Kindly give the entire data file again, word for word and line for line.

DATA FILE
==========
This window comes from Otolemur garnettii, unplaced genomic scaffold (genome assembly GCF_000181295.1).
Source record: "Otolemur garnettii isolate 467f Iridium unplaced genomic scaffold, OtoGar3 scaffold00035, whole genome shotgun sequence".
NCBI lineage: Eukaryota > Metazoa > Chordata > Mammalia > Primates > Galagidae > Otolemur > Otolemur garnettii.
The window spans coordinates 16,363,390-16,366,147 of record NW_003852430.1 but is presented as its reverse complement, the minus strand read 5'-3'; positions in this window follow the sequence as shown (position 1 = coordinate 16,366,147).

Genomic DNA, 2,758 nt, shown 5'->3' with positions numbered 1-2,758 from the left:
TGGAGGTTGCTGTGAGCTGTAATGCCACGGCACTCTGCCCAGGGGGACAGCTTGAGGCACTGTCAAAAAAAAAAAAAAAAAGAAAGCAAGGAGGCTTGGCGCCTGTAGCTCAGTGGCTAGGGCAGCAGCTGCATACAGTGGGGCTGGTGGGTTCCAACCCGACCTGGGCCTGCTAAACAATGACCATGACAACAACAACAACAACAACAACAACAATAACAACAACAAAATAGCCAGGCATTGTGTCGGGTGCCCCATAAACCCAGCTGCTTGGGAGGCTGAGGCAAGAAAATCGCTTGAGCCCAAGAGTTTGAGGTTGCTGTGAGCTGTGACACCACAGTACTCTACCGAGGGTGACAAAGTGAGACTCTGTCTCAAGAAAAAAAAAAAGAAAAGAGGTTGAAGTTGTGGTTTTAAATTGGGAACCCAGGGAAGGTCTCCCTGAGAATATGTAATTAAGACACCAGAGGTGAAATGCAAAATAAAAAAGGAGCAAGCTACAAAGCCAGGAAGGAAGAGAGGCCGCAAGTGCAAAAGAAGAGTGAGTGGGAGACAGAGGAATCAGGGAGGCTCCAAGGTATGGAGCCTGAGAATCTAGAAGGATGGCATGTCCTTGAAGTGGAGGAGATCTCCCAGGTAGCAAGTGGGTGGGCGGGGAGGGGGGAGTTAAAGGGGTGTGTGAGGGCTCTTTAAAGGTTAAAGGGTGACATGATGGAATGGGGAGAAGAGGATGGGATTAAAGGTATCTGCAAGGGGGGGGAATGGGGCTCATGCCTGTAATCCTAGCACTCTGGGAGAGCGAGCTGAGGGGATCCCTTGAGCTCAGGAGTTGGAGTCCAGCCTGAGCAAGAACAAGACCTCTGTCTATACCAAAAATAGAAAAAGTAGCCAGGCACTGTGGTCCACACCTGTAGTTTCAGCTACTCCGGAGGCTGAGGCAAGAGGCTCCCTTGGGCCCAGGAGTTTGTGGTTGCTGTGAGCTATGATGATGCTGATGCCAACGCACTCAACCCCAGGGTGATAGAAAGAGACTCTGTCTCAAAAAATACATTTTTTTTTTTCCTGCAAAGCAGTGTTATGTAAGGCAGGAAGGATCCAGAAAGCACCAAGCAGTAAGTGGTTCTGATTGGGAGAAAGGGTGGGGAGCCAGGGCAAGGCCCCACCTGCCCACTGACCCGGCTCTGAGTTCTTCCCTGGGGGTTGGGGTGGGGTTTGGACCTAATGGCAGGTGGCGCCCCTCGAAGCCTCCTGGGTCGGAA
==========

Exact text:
This window comes from Otolemur garnettii, unplaced genomic scaffold (genome assembly GCF_000181295.1).
Source record: "Otolemur garnettii isolate 467f Iridium unplaced genomic scaffold, OtoGar3 scaffold00035, whole genome shotgun sequence".
NCBI lineage: Eukaryota > Metazoa > Chordata > Mammalia > Primates > Galagidae > Otolemur > Otolemur garnettii.
The window spans coordinates 16,363,390-16,366,147 of record NW_003852430.1 but is presented as its reverse complement, the minus strand read 5'-3'; positions in this window follow the sequence as shown (position 1 = coordinate 16,366,147).

Genomic DNA, 2,758 nt, shown 5'->3' with positions numbered 1-2,758 from the left:
TGGAGGTTGCTGTGAGCTGTAATGCCACGGCACTCTGCCCAGGGGGACAGCTTGAGGCACTGTCAAAAAAAAAAAAAAAAAGAAAGCAAGGAGGCTTGGCGCCTGTAGCTCAGTGGCTAGGGCAGCAGCTGCATACAGTGGGGCTGGTGGGTTCCAACCCGACCTGGGCCTGCTAAACAATGACCATGACAACAACAACAACAACAACAACAACAATAACAACAACAAAATAGCCAGGCATTGTGTCGGGTGCCCCATAAACCCAGCTGCTTGGGAGGCTGAGGCAAGAAAATCGCTTGAGCCCAAGAGTTTGAGGTTGCTGTGAGCTGTGACACCACAGTACTCTACCGAGGGTGACAAAGTGAGACTCTGTCTCAAGAAAAAAAAAAAGAAAAGAGGTTGAAGTTGTGGTTTTAAATTGGGAACCCAGGGAAGGTCTCCCTGAGAATATGTAATTAAGACACCAGAGGTGAAATGCAAAATAAAAAAGGAGCAAGCTACAAAGCCAGGAAGGAAGAGAGGCCGCAAGTGCAAAAGAAGAGTGAGTGGGAGACAGAGGAATCAGGGAGGCTCCAAGGTATGGAGCCTGAGAATCTAGAAGGATGGCATGTCCTTGAAGTGGAGGAGATCTCCCAGGTAGCAAGTGGGTGGGCGGGGAGGGGGGAGTTAAAGGGGTGTGTGAGGGCTCTTTAAAGGTTAAAGGGTGACATGATGGAATGGGGAGAAGAGGATGGGATTAAAGGTATCTGCAAGGGGGGGGAATGGGGCTCATGCCTGTAATCCTAGCACTCTGGGAGAGCGAGCTGAGGGGATCCCTTGAGCTCAGGAGTTGGAGTCCAGCCTGAGCAAGAACAAGACCTCTGTCTATACCAAAAATAGAAAAAGTAGCCAGGCACTGTGGTCCACACCTGTAGTTTCAGCTACTCCGGAGGCTGAGGCAAGAGGCTCCCTTGGGCCCAGGAGTTTGTGGTTGCTGTGAGCTATGATGATGCTGATGCCAACGCACTCAACCCCAGGGTGATAGAAAGAGACTCTGTCTCAAAAAATACATTTTTTTTTTTCCTGCAAAGCAGTGTTATGTAAGGCAGGAAGGATCCAGAAAGCACCAAGCAGTAAGTGGTTCTGATTGGGAGAAAGGGTGGGGAGCCAGGGCAAGGCCCCACCTGCCCACTGACCCGGCTCTGAGTTCTTCCCTGGGGGTTGGGGTGGGGTTTGGACCTAATGGCAGGTGGCGCCCCTCGAAGCCTCCTGGGTCGGAA